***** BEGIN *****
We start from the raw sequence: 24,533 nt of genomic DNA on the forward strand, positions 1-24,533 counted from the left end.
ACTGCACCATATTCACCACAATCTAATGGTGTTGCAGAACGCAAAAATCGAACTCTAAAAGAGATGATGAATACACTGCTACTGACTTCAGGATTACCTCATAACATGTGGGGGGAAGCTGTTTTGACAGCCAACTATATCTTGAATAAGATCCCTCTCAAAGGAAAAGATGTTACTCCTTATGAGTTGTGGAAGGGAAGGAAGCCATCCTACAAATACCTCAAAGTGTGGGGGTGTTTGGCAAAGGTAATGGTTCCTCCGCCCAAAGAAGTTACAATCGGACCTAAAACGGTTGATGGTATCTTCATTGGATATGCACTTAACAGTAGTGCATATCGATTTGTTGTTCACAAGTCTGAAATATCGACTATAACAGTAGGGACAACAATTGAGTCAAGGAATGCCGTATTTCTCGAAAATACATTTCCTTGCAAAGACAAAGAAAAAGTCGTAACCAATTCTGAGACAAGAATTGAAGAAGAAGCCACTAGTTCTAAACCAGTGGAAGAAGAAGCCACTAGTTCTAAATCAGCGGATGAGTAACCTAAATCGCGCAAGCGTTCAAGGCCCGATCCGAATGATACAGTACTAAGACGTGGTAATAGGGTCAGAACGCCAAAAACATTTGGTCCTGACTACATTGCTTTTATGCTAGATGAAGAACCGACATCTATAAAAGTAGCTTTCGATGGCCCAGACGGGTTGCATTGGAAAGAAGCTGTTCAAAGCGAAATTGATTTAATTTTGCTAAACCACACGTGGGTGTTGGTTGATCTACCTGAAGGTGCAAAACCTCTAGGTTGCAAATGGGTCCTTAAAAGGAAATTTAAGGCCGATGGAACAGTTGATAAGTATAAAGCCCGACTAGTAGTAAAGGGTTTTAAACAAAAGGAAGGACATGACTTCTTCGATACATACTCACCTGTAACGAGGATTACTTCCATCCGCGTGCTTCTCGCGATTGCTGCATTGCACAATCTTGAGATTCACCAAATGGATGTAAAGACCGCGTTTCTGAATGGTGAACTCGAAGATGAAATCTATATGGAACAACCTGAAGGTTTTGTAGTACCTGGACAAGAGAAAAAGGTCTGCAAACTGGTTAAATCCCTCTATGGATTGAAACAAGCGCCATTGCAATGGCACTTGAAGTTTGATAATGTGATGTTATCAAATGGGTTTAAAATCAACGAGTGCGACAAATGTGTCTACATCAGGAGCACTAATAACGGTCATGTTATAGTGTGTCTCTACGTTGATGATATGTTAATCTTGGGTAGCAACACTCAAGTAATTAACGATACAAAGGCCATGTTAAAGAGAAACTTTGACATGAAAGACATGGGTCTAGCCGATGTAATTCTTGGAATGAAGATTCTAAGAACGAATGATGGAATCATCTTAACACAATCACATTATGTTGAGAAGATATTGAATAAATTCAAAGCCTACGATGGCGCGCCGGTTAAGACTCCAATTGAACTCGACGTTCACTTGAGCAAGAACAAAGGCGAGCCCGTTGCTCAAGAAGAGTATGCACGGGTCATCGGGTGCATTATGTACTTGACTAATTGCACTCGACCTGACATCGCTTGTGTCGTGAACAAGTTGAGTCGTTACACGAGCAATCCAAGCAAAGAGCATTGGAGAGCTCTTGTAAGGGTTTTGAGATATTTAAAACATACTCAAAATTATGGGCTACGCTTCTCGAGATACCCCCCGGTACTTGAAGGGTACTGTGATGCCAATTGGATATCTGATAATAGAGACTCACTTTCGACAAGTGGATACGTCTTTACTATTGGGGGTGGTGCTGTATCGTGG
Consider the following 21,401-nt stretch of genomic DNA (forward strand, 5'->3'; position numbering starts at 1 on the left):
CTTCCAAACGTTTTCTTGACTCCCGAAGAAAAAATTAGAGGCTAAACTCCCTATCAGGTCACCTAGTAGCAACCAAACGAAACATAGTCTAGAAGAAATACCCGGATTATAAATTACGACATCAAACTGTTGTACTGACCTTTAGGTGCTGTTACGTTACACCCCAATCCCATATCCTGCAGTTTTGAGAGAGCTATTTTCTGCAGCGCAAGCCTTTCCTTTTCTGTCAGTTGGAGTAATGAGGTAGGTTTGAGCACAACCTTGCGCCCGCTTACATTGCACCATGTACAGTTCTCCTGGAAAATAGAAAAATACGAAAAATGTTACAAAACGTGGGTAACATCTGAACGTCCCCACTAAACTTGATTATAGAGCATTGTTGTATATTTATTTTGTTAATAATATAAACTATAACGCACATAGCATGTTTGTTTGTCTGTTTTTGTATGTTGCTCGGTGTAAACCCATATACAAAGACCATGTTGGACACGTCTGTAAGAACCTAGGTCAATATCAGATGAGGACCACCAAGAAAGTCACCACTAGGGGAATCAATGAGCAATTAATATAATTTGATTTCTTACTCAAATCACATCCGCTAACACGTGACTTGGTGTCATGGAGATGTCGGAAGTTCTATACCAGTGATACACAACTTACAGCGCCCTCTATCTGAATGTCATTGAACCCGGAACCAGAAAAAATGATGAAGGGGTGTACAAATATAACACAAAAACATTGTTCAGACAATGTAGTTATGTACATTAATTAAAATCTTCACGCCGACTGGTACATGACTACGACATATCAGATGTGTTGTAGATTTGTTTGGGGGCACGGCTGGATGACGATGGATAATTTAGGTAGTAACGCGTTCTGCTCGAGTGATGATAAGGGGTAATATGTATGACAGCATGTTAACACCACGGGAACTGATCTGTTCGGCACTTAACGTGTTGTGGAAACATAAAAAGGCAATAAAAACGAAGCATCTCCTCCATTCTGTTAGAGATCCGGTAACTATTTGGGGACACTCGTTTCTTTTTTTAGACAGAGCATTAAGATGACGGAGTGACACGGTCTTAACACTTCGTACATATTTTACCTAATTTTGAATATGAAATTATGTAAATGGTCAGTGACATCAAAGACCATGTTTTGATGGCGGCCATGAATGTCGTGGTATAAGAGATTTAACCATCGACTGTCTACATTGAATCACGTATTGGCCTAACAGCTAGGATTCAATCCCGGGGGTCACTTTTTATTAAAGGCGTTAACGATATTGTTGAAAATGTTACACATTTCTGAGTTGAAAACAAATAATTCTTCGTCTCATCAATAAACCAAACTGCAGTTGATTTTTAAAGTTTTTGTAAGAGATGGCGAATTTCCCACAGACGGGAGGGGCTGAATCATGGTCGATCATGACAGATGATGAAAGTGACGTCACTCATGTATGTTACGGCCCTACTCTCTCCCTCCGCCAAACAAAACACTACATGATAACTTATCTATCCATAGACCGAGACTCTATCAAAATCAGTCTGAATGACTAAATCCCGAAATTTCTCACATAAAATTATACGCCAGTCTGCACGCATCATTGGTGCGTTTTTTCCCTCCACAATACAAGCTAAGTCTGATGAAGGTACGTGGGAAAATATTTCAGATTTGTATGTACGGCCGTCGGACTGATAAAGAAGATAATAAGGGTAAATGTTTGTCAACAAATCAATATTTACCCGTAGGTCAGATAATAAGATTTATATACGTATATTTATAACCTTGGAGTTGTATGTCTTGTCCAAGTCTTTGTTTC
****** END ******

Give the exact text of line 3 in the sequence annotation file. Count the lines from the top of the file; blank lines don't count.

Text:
Consider the following 21,401-nt stretch of genomic DNA (forward strand, 5'->3'; position numbering starts at 1 on the left):